It is impossible to do justice in this limited space to the 46 pages of rivetting, often innocent, insights. The glossary hints at this piquant situation by admitting, “...finding the meaning for all the words has not proved possible.” As the Introduction says, “...the interviews are exceptionally lively and interesting. They are not only rich in culture, knowledge and history but also in positive ideas on development and ways forward. Many people accept that past practices have to change as communities open up to wider social and economic influences, but they stress it is essential to take some of the strengths from the past and build on these too. In particular, people advocate a return to some farming practices of the past, including cultivating traditonal crops - many of which were more suited to the environment and had a multitude of applications...Sadly, many older people feel that their knowledge, based on accumulated experience rather than formal schooling, is gradually being undervalued as ‘bookish’ knowledge predominates: ‘Today’s generation...talks of science in books while the earlier generation practised it on the ground,’ says Jagat.”

The following samples are culled from different testimonies, not on the basis of their length (often running to 3 or 4 pages) or the degree of felicity in speech but rather, the varied and unique aspects they touch upon. Without more ado, over to some excerpts:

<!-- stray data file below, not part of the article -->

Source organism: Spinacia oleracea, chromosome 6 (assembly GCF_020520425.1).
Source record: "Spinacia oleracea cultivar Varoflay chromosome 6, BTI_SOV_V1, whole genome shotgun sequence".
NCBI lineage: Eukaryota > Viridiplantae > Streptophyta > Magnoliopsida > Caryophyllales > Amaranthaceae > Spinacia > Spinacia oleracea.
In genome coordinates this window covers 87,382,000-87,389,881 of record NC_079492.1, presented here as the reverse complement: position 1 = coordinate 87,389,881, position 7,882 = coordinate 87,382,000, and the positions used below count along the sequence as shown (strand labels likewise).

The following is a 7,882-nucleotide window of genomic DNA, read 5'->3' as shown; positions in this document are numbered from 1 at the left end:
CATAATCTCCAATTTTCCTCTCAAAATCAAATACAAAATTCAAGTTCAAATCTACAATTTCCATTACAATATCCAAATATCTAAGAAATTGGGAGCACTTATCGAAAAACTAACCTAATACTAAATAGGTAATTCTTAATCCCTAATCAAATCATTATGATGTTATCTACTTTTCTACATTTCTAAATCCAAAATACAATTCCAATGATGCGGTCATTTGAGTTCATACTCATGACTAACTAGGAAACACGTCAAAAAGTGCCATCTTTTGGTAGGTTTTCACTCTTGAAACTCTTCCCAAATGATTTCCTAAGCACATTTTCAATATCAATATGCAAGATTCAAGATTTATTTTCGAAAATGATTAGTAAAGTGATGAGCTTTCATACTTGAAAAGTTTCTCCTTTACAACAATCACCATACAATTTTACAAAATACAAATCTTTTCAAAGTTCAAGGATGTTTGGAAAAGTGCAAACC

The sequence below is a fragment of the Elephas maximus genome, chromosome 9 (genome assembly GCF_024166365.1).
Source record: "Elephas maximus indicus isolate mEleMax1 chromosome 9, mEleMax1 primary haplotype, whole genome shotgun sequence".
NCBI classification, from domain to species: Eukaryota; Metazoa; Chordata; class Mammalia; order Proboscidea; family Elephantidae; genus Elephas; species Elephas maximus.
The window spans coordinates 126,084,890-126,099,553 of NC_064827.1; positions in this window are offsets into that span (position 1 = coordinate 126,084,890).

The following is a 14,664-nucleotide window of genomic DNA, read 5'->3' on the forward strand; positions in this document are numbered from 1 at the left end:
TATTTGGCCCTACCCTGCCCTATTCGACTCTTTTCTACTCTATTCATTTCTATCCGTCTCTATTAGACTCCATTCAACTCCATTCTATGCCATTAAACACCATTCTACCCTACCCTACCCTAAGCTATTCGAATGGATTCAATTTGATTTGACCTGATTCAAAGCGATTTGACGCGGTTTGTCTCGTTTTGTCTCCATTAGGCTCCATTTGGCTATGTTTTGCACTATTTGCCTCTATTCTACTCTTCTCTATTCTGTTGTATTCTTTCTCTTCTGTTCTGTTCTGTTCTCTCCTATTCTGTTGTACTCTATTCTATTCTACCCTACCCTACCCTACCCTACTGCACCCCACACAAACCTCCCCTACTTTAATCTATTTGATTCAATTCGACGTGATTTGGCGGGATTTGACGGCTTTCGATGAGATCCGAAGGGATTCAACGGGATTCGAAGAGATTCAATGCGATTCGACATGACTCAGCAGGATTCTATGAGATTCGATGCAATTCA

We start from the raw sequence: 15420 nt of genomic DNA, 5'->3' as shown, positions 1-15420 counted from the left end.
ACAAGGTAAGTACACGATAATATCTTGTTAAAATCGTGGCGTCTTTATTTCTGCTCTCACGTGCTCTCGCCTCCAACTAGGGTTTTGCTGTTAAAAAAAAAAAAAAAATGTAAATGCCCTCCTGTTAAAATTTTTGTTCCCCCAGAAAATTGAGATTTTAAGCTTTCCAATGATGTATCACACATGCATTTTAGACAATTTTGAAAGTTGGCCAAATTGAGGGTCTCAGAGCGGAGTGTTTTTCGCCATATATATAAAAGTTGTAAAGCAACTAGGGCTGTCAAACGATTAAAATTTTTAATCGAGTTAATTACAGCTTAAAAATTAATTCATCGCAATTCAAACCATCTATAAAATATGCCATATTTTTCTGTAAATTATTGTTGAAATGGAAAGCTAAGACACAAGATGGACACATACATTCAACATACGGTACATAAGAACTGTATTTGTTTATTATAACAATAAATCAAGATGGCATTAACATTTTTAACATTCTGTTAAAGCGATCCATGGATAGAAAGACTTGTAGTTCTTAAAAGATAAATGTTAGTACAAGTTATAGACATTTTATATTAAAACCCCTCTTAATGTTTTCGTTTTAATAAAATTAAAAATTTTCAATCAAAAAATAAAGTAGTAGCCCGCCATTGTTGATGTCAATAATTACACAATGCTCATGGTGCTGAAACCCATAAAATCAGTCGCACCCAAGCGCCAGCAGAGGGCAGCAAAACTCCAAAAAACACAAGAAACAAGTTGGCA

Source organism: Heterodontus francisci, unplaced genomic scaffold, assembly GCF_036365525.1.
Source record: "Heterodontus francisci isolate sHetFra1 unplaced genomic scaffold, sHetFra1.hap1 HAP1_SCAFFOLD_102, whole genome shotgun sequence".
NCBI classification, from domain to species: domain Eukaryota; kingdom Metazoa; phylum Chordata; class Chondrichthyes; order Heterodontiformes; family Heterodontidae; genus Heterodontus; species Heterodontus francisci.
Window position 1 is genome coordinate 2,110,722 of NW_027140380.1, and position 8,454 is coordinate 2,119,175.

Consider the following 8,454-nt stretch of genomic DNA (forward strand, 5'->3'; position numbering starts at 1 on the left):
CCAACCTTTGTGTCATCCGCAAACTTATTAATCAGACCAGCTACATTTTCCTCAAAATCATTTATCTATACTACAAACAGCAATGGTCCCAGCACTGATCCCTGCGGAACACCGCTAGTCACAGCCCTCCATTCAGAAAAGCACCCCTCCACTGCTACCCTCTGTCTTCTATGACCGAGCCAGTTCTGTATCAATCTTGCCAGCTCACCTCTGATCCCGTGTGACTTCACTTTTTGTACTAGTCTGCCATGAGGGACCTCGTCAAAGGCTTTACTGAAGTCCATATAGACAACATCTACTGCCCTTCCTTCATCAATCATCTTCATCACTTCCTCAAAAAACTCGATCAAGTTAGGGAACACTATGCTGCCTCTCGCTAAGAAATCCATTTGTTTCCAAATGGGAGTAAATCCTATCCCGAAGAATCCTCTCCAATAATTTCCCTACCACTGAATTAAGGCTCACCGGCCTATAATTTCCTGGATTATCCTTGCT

Lakhupati, 80, belongs to a scheduled tribe and lives in the remote village of Chura in Kinnaur, close to the Indo-Tibetan border (a handy map shows the hamlet nestled in the upper reaches Himachal Pradesh, much beyond Uttar Kashi, Gangotri and Yamunotri).

“I was born in the hills, and like living here, though it’s very cold. It snows and rains heavily. We have avalanches and floods and we often get cut off from the ‘mainland’. The roads are bad and so are the means of transportation. We have power shortages and shortages of food grain, vegetables and grocery items. We do not get proper communication facilities, health facilities, and other development projects, as the people of the plains do...(But) I have not seen anywhere the kind of freedom we have in the hills, no other place has such good water or food...”

Bihari, 60, a veteran Gandhian worker and social activist based in the village of Budakedar, Balganga valley.

“At first, people here were self-sufficient because the means of transport was not there, so they felt that wheat, rice, pulses etc, should be grown only...for themselves...they also kept sheep. Even cloth was produced by each household for its own use. When it snowed on the peaks we used to shear the wool from the sheep and goats. We used to do carving, too, in our homes. But all this has disappeared with the passage of time...Today, it is as if houses are made overnight....Today, wood is not available, and even if we have wood lying on our own land the forest officer come to arrest us and asks us...where we have obtained it...”

Sudesha, in her 50s, a leading environmental activist in the Henval valley (she lives in the village of Rampur) has spearheaded Chipko and other protest movements locally.